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From: Stuart Shipko, M.D.
Hi cheryl: Bile is used to emulsify fats for absorption in the small intestine. The primary regulator of bile flow is the hormone/neurotransmittor cholecystokinin (CCK).
Bile is pretty harmless when it is doing its job on fat absorption in the small intestine. Animal studies have shown that after inescapable stress induced analgesia (opiate mediated) that CCK is released -- presumably as an opiate antagonist. This CCK stimulates bile to flow into the duodenum in the absence of food. This is a stress response common to all but is much more common in people with panic disorder. For people, most of this bile release goes on during sleep -- probably the only time that inescapable stress is shut down (at least in Los Angeles).
Depending on the angle that the sphincter of oddi enters the duodenum and depending on the tension in the sphincter of oddi bile can flow into the intestine downstream in which case symptoms similar to irritable bowel syndrome develops or with an uphill angle or a tight valve (that sprays bile in a wide area like a garden hose nozzle) it will enter the stomach.
The stomach is acidic and the alkaline bile is a sticky caustic substance that is highly irritating. The alkalinity causes the stomach to secrete more acid and CCK has gastrin like activity that causes direct stimulation of acid secretion. When the stomach is all full of acid it tends to reflux into the esophagus. Bile itself is far less likely to make it to the esophagus since it is sticky and sort of oozes into the pylorus.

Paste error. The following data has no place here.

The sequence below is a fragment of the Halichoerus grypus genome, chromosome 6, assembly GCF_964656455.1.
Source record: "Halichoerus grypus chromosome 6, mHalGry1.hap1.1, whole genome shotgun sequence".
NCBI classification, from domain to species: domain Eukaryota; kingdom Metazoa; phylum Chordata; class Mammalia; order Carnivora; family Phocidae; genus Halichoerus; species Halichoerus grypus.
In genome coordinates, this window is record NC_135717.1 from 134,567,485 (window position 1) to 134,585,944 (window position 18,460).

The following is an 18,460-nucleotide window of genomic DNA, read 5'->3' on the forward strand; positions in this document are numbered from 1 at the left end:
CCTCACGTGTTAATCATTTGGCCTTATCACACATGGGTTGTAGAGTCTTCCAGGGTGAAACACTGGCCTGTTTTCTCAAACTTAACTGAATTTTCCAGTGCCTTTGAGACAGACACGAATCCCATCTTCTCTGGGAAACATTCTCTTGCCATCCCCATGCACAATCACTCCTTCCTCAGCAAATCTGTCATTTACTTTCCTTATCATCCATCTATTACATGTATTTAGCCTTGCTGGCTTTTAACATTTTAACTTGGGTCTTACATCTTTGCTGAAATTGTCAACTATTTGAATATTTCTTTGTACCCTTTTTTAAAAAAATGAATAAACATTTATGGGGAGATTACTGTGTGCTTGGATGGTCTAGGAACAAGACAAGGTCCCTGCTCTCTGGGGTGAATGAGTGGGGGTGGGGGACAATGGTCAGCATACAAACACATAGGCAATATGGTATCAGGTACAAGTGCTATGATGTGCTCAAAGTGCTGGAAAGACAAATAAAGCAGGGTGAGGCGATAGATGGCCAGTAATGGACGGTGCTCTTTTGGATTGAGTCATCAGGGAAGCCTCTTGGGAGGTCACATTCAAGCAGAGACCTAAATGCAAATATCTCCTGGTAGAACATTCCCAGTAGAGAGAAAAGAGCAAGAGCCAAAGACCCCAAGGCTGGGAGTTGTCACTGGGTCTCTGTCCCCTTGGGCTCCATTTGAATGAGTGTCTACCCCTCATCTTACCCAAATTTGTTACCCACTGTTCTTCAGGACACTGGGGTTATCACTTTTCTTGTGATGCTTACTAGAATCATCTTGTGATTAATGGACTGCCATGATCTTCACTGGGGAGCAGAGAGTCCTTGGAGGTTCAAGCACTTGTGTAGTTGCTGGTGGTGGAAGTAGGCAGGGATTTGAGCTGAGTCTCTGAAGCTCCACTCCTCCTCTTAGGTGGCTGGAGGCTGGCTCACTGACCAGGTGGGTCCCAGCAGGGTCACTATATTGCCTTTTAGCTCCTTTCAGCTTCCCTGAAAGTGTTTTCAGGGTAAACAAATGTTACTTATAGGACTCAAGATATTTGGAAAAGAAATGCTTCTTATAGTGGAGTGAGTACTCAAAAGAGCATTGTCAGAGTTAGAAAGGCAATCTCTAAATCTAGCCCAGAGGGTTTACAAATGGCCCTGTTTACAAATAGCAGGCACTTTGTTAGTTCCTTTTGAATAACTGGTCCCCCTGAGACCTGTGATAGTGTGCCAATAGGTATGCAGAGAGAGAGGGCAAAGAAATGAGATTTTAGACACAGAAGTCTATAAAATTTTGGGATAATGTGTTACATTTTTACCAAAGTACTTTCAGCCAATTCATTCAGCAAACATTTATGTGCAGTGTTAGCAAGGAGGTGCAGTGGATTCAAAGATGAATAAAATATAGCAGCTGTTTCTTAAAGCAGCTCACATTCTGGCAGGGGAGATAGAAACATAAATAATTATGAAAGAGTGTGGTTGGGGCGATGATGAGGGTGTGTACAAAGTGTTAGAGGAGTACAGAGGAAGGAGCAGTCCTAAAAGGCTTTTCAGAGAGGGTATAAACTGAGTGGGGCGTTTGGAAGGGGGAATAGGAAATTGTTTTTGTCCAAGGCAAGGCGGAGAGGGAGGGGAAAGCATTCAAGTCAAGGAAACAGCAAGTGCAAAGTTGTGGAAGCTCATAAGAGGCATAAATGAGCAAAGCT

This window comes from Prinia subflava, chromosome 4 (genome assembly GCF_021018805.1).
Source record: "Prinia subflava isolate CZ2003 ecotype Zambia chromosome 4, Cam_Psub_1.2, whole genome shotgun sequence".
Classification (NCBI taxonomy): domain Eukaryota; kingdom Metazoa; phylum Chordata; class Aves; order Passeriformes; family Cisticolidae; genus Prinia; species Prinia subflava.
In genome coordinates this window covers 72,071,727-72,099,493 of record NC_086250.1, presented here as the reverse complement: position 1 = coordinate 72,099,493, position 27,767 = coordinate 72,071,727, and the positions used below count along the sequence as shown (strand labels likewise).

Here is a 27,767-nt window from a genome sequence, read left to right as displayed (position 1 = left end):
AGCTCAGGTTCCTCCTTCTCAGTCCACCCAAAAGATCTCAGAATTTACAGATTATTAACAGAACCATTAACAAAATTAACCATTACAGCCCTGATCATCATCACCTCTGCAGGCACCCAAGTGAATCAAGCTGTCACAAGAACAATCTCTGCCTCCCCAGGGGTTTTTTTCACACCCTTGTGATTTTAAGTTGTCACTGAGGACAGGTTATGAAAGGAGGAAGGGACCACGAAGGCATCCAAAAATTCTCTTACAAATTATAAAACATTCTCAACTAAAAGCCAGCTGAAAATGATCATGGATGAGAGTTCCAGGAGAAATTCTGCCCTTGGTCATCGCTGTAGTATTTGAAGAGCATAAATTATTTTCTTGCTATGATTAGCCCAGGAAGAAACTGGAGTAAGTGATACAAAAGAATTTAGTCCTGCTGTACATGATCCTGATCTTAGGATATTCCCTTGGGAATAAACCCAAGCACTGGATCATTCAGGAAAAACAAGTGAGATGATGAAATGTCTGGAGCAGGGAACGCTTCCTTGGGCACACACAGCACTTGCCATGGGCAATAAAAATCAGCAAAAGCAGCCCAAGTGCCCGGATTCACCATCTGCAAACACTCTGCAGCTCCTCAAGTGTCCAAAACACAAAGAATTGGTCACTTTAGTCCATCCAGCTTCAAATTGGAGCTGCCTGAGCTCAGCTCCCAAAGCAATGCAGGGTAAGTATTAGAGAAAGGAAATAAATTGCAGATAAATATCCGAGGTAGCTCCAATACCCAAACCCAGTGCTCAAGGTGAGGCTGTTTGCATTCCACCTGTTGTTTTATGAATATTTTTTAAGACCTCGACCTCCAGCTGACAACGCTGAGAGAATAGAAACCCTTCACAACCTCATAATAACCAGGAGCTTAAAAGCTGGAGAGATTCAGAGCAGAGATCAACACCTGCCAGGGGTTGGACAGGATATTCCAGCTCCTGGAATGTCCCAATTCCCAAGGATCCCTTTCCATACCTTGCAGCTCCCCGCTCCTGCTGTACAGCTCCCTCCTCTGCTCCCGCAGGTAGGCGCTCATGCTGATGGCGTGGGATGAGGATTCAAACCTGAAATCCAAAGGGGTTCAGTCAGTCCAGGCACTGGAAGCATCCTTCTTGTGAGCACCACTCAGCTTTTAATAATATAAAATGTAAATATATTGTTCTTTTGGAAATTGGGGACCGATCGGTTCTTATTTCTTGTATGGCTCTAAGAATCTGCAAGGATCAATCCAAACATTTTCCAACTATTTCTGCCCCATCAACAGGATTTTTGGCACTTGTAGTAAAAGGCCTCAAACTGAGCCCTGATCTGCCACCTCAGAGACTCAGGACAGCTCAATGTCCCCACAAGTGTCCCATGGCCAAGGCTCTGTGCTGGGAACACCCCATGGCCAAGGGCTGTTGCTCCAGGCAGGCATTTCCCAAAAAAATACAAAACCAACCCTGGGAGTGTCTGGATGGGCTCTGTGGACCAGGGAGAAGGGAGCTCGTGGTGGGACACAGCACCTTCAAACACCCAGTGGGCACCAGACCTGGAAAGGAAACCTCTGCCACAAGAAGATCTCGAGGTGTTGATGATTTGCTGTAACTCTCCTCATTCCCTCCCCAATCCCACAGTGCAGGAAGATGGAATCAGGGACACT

In stress related reflux that tends to occur at night, unassociated with a particular food ingestion, our data suggested that it was CCK mediated. We approached treatment in two ways. First, we found on gastric pH testing that Xanax (alprazolam) at a dose of 0.5 mg before sleep would block bile reflux -- and CCK -- and thereby reduce esophageal reflux. We also found that Carafate would both coat erosions and abrasions in the esophagus and stomach as well as to bind bile and render it less caustic. This has been an enormously successful treatment for reflux which is stress induced.
Xanax may block CCK and clearly is a major treatment for some types of acid reflux that is secondary to bile reflux, but it is highly dependency forming and it is suggested that it be used at the 0.5 mg dose before sleep only for a period of no more than one month to avoid dependency.
Carafate is another very helpful medication for both primary acid reflux and especially acid reflux secondary to bile release.
The proton pump inhibitors (PPIs) can be added to the above for even faster relief and healing although I have observed a pretty significant 'acid rebound' when people stop PPIs and again the best way to avoid PPI dependency is to use it short term.
Stuart Shipko, M.D. Pasadena, CA firstname.lastname@example.org